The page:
Baby Jesus has just been born, MERRY CHRISTMAS!

I cannot imagine how giving birth to a baby must have been two thousand years ago. According to the Bible baby Jesus was born in a stable, so I assume that there must have not been a very hygienic situation. The Evangelist Lucas tells us that Saint Joseph and the Holy Mary were by themselves at birth. Saint Joseph, being a carpenter, probably had no medical training at all. I remember how useless I felt when our first baby was born.

Obviously, two thousand and twenty-two years after Jesus Christ’s birth, many things have changed and having a baby is a much more controlled situation. Let me share with you how is having a baby today in Spain. Please keep in mind that I am not a doctor.

We are having a baby!

It was early 2001 when Ainhoa and I discovered that we were going to have a baby.

We were sooooo happy! 

We called our doctor and explained our new situation. In that exact moment an incredible medical machinery started to work. Pregnancy protocols in the Spanish public health care work like a perfect Swiss watch.

First checkup was done the very next day.

After an official pregnancy test, blood and urine samples were taken to have all the info. I found out later that with the blood samples they also tested for thyroid and blood type (we are both O-) Blood pressure was taken as well. Before we left, our doctor handed us a list of food to be avoided by the mother. No unprocessed chesses, no Spanish ham, no raw meat, or fish. Of course, no alcohol nor any type of medication. Fruits and raw vegetables had to be washed with a diluted bleach liquid. If everything was ok, we didn´t need to have another control with the doctor until next month. 

A week after our first visit to our doctor, a call from the nurse came, letting us know that the info coming from the blood and urine tests were OK. Today this info goes directly to your personalized E-health card, that you can reach from the Governments APP. 

From this moment on, we had a checkup with the doctor once a month until “B” day. As everything went perfect, we didn´t need any extra doctor appointments. During the nine months we had three echographies done to check and see the baby. The first time we saw our daughter, I cried my eyes out.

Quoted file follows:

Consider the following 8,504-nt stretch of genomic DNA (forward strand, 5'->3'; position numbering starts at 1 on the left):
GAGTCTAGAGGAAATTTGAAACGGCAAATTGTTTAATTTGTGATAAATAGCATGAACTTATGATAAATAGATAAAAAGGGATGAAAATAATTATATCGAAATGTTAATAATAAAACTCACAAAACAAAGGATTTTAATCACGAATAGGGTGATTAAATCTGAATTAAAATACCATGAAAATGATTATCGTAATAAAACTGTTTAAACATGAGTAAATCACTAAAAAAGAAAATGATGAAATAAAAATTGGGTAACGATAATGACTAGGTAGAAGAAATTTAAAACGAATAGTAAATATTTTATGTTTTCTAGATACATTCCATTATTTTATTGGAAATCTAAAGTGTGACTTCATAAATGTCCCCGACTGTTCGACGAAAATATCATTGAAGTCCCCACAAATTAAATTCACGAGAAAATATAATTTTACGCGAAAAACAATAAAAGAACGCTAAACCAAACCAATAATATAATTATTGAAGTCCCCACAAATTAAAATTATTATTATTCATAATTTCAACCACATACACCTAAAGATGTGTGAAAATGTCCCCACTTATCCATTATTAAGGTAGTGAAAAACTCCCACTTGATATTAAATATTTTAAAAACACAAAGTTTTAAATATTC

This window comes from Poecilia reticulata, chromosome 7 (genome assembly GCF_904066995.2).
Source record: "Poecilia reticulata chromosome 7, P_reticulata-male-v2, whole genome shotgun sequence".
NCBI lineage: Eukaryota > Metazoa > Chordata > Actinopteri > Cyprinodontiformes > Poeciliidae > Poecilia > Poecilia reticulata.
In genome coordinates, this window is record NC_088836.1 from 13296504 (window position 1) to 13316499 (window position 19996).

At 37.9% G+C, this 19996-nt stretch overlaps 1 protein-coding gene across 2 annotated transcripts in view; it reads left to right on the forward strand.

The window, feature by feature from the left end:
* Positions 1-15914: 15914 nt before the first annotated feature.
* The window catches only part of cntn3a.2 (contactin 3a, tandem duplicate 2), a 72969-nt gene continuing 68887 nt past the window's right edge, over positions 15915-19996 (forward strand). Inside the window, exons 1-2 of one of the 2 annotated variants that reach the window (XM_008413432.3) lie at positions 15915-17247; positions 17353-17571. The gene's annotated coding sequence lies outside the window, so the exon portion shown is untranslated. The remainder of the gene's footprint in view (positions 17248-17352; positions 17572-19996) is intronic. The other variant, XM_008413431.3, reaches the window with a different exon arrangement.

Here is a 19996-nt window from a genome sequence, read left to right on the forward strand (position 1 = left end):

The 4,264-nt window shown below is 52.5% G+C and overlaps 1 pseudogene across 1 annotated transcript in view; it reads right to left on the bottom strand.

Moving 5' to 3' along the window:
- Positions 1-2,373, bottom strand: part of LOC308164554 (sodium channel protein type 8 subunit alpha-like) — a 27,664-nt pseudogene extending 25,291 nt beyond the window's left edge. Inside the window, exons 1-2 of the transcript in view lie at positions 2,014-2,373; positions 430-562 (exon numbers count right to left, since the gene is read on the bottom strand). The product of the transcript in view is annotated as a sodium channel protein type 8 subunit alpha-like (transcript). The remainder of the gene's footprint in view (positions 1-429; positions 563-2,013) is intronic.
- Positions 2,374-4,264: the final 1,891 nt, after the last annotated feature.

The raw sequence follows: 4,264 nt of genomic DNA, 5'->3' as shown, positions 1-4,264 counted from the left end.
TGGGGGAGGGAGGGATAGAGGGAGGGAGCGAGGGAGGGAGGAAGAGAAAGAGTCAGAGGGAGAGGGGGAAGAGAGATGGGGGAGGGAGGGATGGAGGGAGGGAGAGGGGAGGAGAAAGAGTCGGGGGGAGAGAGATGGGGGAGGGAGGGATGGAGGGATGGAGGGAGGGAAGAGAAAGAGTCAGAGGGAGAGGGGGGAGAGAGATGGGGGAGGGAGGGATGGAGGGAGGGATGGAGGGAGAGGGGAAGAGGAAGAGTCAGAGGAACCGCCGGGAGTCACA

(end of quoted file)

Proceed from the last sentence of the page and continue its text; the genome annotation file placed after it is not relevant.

On the checkup of the sixth month, we were assigned the place where we would do the pre-birth gymnastics. We had a free weekly class for almost three months.

Days before the “B” day, my mother-in-law went nuts. She prepared a little pink suitcase with the baby’s outfits, pajamas, cologne, etc.… She also sewed four maternity nightgowns full of lace trimming’s, ribbons, and many other things. When I saw them, I thought Ainhoa was going to hate them, but strangely enough she loved them. I guess the pre-birth hormones affected her, she hates all those extra embellished clothes. By the way, I had no idea that something like a maternity nightgown existed, but I realized later that if you are going to breastfeed, it helps.

THe “B” day is here

Then, the “B” day arrived. STRESSSSSS!!!!!

I had everything ready, the pink suitcase in the car, the tank full of gasoline (just in case). Although the drive from home to the hospital just takes five minutes, I planned the fastest route to get there. I was all prepared to be the perfect husband and dad. 

It was three o´clock in the morning when Ainhoa calmly said:

 Honey, I am going to take a shower and I think we need to go to the hospital.” In that moment my heart stopped, I jumped out of bed and started to run uncontrolled around our small apartment, I couldn´t find my shoes.

Where are my shoes?


Thank God Ainhoa knew where the shoes were. 

We got in the car, and I started driving. Then the most stupid traffic light decided to turn red.


I stopped the car under the red light shaking like a leave.  Ainhoa looked at me and said:

It is three AM, there is absolutely nobody in the streets, I am having a baby, I think you can go.”

We made it to the hospital in 3.5 minutes.